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A Day in the Life of a Road Junky Editor

It’s 43 degrees in Israel and it’s snowing in England. I’m due to fly to La Palma to scout out some land for a future artist village and then make a new home in Italy. Would God laugh at our intentions as well as our plans?

I stuff some 25 second hand books into my rucksack, throw away the clothes with more than one hole in them, squash in the clarinet, sleeping bag, tent and yoga mat and by the time I have the zi shut I’m sweating like a pig.

Or perhaps I should use a more kosher image as I’m sitting in my soon-to-be-deserted apartment in Tel Aviv and it’s 43 degrees outside. It’s only the end of March but the khamsin winds have blown in and now the girls are making the city beautiful again in their summer clothes. The wind is like a hair-drier in the face and an email from a friend in England tells me to expect snow when I arrive.

Change of climate is on the same intoxicating level as culture shock.

I scan my cellphone to make sure I haven’t forgotten to say bye to anyone and reflect that in the three months that I’ve put some temporary roots down I’m surrounded by more warm, loved friends than in any point in the last 10 years.

So why am I moving on?

Israel isn’t my home though and for all the good food, friends, sun and Yemenite beauties walking the streets, I won’t miss the car alarms, the beep of traffic when the light turns yellow and the construction that takes place all over the neighbourhood. Just 2 weeks previously I’d been bedridden with the flu and woke up at 8am to discover workmen boring a hole in the corridor wall with a pneumatic drill. No warning.

A taxi takes me to the airport and true to form the driver complains about the lousy drivers in Israel. As stereotypical as his laments are, he has a point. More people have died in road accidents in Israel than all the wars put together. He hears that I’m about to head to England, the Canary Islands and Italy in the next month and he congratulates me on my freedom.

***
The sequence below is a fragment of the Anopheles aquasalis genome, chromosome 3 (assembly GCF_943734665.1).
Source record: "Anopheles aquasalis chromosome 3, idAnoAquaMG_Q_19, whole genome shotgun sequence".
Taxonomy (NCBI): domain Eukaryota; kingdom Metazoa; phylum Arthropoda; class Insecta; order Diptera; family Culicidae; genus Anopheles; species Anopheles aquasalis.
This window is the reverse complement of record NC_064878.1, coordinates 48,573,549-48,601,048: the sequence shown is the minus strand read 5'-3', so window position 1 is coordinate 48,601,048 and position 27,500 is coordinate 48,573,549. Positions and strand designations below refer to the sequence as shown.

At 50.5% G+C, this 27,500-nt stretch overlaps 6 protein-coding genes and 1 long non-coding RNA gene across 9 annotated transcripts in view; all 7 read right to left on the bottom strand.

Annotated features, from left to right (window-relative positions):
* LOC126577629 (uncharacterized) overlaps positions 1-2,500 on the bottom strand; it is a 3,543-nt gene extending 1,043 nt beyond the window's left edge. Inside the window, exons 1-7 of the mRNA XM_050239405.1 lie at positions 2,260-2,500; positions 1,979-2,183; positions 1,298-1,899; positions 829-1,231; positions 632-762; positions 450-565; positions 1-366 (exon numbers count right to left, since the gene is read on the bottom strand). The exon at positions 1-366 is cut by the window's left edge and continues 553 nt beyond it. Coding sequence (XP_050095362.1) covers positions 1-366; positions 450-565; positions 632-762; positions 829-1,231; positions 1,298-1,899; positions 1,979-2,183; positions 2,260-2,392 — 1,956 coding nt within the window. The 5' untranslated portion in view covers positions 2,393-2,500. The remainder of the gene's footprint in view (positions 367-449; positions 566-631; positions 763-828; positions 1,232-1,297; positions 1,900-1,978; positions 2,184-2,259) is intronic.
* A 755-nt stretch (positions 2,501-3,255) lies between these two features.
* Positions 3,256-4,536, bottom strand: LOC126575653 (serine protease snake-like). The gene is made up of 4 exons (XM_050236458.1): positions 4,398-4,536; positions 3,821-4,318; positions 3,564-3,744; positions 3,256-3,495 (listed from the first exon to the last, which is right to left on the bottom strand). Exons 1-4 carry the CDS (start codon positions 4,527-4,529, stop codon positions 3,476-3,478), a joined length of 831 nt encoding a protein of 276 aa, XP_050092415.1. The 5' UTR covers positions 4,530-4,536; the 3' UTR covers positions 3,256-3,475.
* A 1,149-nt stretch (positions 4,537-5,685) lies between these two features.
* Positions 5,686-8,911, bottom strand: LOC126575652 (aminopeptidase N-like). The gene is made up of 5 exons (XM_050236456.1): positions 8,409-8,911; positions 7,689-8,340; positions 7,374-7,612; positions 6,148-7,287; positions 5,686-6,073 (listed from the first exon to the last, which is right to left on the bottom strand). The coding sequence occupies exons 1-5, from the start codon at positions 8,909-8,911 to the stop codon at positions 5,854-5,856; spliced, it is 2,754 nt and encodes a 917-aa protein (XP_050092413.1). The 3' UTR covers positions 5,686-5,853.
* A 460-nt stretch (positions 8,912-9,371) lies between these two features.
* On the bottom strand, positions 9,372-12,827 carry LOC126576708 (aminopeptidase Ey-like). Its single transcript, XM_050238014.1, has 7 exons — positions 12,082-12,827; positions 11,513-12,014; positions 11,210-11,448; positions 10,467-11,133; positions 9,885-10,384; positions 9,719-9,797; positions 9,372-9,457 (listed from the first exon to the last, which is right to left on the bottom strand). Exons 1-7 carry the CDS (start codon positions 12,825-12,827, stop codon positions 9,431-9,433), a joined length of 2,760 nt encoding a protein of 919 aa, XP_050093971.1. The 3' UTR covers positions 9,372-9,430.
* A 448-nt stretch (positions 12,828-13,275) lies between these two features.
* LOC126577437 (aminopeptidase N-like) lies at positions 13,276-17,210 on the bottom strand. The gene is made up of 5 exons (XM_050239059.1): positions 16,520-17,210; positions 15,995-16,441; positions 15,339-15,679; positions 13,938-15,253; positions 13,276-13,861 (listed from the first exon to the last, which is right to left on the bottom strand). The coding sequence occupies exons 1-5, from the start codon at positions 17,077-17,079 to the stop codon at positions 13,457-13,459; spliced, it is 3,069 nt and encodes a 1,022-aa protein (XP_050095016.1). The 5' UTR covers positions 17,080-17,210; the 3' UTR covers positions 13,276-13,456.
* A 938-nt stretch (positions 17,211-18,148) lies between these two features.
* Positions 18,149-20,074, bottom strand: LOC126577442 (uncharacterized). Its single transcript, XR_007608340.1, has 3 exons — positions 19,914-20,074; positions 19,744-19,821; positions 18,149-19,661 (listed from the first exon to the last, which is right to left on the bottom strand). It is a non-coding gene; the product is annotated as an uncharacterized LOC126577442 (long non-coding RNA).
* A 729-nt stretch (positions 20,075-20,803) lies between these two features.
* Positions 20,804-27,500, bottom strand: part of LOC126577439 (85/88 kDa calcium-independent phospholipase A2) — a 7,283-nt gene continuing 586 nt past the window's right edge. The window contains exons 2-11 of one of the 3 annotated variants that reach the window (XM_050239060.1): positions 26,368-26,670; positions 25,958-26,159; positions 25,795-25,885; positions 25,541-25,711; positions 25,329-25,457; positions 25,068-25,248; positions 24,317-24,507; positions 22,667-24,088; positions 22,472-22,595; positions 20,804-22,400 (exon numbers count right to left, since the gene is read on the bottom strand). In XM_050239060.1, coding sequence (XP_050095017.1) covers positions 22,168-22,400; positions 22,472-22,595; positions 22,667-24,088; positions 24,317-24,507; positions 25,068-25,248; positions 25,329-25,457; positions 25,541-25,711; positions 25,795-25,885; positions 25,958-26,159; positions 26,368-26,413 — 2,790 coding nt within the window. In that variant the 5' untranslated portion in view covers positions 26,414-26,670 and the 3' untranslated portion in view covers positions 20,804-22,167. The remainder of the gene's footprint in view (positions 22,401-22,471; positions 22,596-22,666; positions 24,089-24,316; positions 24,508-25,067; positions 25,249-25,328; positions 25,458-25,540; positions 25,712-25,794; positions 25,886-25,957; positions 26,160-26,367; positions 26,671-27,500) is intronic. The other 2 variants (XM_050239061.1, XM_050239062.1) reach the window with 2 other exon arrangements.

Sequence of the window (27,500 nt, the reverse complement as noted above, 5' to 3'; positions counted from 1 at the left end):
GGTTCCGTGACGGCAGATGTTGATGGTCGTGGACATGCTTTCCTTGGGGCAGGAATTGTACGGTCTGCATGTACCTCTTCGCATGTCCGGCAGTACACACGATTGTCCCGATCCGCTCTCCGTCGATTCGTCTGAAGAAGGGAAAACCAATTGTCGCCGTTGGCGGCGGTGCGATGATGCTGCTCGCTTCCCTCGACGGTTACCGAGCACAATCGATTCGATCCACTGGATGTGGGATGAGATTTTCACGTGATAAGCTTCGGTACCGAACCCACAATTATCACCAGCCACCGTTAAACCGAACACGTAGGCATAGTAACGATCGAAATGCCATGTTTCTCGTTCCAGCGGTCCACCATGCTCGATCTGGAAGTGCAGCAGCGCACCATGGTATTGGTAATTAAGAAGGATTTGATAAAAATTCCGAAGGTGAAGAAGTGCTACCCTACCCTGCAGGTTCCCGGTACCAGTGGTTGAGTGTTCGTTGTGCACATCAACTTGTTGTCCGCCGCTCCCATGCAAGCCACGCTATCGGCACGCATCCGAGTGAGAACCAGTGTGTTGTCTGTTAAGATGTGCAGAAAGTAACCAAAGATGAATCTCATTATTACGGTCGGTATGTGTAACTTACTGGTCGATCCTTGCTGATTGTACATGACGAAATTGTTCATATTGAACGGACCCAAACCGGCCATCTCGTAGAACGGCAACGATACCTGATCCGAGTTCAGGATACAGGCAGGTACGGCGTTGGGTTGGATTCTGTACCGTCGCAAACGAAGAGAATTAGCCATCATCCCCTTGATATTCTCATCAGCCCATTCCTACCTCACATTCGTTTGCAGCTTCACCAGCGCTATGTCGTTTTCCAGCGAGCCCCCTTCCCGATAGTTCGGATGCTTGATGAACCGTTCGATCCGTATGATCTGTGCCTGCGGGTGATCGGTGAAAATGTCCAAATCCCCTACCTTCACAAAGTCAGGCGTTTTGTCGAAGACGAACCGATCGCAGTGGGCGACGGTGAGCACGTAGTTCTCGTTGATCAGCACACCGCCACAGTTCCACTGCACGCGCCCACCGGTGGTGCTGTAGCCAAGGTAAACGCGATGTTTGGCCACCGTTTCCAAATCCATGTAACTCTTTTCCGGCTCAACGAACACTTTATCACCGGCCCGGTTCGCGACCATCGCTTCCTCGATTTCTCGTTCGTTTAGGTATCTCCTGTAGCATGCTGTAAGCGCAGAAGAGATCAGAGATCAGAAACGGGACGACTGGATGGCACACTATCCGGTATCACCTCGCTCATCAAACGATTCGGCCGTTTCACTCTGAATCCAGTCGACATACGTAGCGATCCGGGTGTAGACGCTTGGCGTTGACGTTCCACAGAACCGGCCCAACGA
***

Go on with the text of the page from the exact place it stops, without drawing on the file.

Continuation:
“When you get married you’ll look back sadly on all the Israeli, Spanish and Italian girls you used to have.”

He’s a good guy and I improve his mood by giving him the leftover coins in my pocket as a tip.

The train takes me to Ben Gurion airport and I reflect that I’ve actually managed to stay within the bounds of my visa this time. On my previous 4 visits I overstayed, a fact pointed out by the immigration officer when I entered the country again 5 months ago.

“You overstayed in 2006 and 2005 – tell me, why should I let you in?”

I refrained from mentioning that I’d also stayed as long as I felt like in ’99 and 2000. Strange that a country as paranoid as Israel shouldn’t keep their computer records up to date.

“I’m very sorry. I made a mistake and I’ve learned my lesson.” I tell him and he looks back at me nonplussed. Israelis are so used to fighting all day that they’re often caught off-guard when someone is calm and courteous.

“Alright, but if you overstay this time…”